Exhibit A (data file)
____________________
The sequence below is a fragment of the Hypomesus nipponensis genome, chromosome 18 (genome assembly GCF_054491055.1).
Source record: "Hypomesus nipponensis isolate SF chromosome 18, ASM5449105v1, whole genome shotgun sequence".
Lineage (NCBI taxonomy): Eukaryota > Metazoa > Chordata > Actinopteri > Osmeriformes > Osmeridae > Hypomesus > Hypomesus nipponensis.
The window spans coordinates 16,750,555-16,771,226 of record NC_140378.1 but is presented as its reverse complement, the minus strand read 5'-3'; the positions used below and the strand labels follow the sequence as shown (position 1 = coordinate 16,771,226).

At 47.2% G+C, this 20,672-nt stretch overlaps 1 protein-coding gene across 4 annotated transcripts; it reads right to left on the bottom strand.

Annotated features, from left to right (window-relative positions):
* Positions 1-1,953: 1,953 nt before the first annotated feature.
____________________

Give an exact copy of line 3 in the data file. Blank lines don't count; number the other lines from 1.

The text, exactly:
Lineage (NCBI taxonomy): Eukaryota > Metazoa > Chordata > Actinopteri > Osmeriformes > Osmeridae > Hypomesus > Hypomesus nipponensis.